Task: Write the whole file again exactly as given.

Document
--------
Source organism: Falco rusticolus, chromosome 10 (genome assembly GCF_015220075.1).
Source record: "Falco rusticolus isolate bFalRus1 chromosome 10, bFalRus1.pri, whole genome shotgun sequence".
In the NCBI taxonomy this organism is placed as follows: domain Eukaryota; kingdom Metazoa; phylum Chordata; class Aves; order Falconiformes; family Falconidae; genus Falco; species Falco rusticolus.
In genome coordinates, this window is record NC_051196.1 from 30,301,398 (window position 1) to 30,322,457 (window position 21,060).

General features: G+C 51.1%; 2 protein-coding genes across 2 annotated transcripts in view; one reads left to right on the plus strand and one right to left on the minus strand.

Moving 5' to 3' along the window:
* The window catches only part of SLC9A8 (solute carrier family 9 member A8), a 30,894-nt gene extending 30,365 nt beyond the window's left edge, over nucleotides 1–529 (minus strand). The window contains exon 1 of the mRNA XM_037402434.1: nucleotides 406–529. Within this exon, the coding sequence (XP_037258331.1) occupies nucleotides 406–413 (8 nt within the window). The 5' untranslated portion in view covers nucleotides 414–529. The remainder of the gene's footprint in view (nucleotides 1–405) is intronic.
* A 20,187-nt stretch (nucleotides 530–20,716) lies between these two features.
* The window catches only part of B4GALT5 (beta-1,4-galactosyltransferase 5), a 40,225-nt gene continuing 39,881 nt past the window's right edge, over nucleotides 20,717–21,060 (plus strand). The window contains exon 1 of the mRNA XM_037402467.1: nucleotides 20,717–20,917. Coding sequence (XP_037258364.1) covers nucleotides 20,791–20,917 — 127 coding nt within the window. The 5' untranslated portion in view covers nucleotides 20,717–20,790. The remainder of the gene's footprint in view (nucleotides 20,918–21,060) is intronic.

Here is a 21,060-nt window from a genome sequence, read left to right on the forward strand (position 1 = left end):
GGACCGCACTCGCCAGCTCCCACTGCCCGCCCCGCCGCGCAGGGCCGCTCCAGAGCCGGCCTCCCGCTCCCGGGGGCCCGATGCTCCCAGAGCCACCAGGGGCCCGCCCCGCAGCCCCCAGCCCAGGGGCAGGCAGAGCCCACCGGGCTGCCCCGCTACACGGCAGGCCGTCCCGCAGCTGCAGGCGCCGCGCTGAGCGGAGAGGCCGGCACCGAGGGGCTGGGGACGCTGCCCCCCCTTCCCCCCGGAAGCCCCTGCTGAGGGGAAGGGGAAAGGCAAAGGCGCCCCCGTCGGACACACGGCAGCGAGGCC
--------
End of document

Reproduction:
Source organism: Falco rusticolus, chromosome 10 (genome assembly GCF_015220075.1).
Source record: "Falco rusticolus isolate bFalRus1 chromosome 10, bFalRus1.pri, whole genome shotgun sequence".
In the NCBI taxonomy this organism is placed as follows: domain Eukaryota; kingdom Metazoa; phylum Chordata; class Aves; order Falconiformes; family Falconidae; genus Falco; species Falco rusticolus.
In genome coordinates, this window is record NC_051196.1 from 30,301,398 (window position 1) to 30,322,457 (window position 21,060).

General features: G+C 51.1%; 2 protein-coding genes across 2 annotated transcripts in view; one reads left to right on the plus strand and one right to left on the minus strand.

Moving 5' to 3' along the window:
* The window catches only part of SLC9A8 (solute carrier family 9 member A8), a 30,894-nt gene extending 30,365 nt beyond the window's left edge, over nucleotides 1–529 (minus strand). The window contains exon 1 of the mRNA XM_037402434.1: nucleotides 406–529. Within this exon, the coding sequence (XP_037258331.1) occupies nucleotides 406–413 (8 nt within the window). The 5' untranslated portion in view covers nucleotides 414–529. The remainder of the gene's footprint in view (nucleotides 1–405) is intronic.
* A 20,187-nt stretch (nucleotides 530–20,716) lies between these two features.
* The window catches only part of B4GALT5 (beta-1,4-galactosyltransferase 5), a 40,225-nt gene continuing 39,881 nt past the window's right edge, over nucleotides 20,717–21,060 (plus strand). The window contains exon 1 of the mRNA XM_037402467.1: nucleotides 20,717–20,917. Coding sequence (XP_037258364.1) covers nucleotides 20,791–20,917 — 127 coding nt within the window. The 5' untranslated portion in view covers nucleotides 20,717–20,790. The remainder of the gene's footprint in view (nucleotides 20,918–21,060) is intronic.

Here is a 21,060-nt window from a genome sequence, read left to right on the forward strand (position 1 = left end):
GGACCGCACTCGCCAGCTCCCACTGCCCGCCCCGCCGCGCAGGGCCGCTCCAGAGCCGGCCTCCCGCTCCCGGGGGCCCGATGCTCCCAGAGCCACCAGGGGCCCGCCCCGCAGCCCCCAGCCCAGGGGCAGGCAGAGCCCACCGGGCTGCCCCGCTACACGGCAGGCCGTCCCGCAGCTGCAGGCGCCGCGCTGAGCGGAGAGGCCGGCACCGAGGGGCTGGGGACGCTGCCCCCCCTTCCCCCCGGAAGCCCCTGCTGAGGGGAAGGGGAAAGGCAAAGGCGCCCCCGTCGGACACACGGCAGCGAGGCC